“Only men’s blood,” Alejandra quipped, and the 14 of us break out in risas.

“Or menstrual,” Janel offered.

“I don’t have my period right now,” Grecia informed us.

“Me neither,” Julia shrugged.

We laughed and looked at each other, our smiles wide and shiny in the moonlight.

“Are we ready?” Scarlett asked once we all caught our breath. She held a sage stick in one hand and a lighter in the other.

We nodded. We were ready.

Protect and Cleanse the Circle With Sage

The 14 of us walked onto the grass of our hotel’s backyard. We stood in silence and watched Scarlett flick the lighter and hold the flame to the sage. One by one, we outstretched our arms when it was our turn for Scarlett to sage us. She traced the outlines of our brown arms, legs and heads in small circles. The burning sage’s fumes cleansed us, and we needed to be cleansed before entering the healing circle. When Scarlett got to me, I watched as the grey smoke swirled and danced around my body. It looked mystical. Suddenly, I felt mystical too.

After saging, we formed a circle counter-clockwise around a plastic table near the pool. The 14 plastic chairs were still slick with rain that fell the hour before. Two hours before, we had done yoga in the grass together. It felt like poetry come to life as I lay in the grass and glimpsed the lightning cut across the night sky, signaling more rain. There was no thunder, just the sound of my breathing, the breathing of my compas and the Salvadoran breeze. It was all so beautiful, I felt ashamed for ever feeling like this place wanted to kill me. I wiped the rain droplets from my chair and took my place in the healing circle.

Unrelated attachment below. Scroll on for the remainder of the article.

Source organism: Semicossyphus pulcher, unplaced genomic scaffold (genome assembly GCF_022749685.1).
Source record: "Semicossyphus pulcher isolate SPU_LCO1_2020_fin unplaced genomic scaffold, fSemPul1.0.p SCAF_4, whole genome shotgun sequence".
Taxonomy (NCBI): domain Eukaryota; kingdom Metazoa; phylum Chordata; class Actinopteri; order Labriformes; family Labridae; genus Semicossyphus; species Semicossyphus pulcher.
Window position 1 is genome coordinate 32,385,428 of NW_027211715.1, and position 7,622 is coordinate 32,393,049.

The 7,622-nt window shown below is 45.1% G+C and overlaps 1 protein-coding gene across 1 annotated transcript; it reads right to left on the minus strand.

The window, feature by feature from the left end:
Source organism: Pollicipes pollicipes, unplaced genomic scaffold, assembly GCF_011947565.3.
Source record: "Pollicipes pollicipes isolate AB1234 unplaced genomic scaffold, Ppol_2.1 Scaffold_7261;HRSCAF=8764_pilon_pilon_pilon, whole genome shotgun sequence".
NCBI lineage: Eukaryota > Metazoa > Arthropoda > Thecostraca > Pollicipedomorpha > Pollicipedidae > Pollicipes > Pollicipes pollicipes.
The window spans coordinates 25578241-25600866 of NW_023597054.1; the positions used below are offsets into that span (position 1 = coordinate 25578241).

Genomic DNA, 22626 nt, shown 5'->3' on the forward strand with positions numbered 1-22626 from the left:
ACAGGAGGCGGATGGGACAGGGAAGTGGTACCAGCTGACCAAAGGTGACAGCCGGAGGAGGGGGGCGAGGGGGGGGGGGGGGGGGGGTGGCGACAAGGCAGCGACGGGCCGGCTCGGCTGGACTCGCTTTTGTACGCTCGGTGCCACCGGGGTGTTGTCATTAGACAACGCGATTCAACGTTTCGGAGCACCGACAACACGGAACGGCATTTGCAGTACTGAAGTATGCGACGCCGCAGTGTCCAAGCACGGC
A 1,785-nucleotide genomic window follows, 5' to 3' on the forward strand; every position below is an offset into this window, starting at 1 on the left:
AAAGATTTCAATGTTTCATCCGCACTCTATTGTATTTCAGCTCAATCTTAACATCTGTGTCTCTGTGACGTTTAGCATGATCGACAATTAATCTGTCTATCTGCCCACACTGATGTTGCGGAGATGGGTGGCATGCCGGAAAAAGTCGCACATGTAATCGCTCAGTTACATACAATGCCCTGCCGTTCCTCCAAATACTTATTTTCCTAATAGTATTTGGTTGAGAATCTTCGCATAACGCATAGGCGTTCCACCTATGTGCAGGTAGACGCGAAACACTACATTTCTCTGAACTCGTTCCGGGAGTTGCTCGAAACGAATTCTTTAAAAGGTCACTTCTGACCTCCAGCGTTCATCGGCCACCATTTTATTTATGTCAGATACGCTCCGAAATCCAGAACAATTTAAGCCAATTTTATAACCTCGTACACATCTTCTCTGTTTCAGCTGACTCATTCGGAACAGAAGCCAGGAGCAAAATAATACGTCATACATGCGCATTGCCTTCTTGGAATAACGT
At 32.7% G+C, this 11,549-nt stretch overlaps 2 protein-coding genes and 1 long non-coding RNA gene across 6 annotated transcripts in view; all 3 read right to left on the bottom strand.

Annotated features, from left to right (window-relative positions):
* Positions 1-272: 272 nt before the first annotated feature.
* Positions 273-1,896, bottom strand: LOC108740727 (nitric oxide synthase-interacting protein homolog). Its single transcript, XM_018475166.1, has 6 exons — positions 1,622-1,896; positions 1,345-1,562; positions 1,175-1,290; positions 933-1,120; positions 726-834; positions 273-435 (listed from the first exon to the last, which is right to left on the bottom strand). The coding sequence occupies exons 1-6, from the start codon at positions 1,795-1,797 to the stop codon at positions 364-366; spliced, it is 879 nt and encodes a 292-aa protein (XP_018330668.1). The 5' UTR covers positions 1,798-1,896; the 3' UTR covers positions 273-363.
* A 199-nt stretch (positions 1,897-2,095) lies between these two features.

Gather The Four Elements – Water, Earth, Air, Fire

For the element of water, Melli brought a glass full of rainwater. She had left the glass cup outside to collect rain water when it had started to rain after yoga. A pink flower floated at the top, one she had picked with love from the backyard’s garden.

For the element of earth, Balmore kneeled down and filled the second tall glass with tierra also from the backyard, his fingers softly patted down the soil into the cup.

For the element of air, we couldn’t find a feather so we burned more sage. The fumes would suffice for air.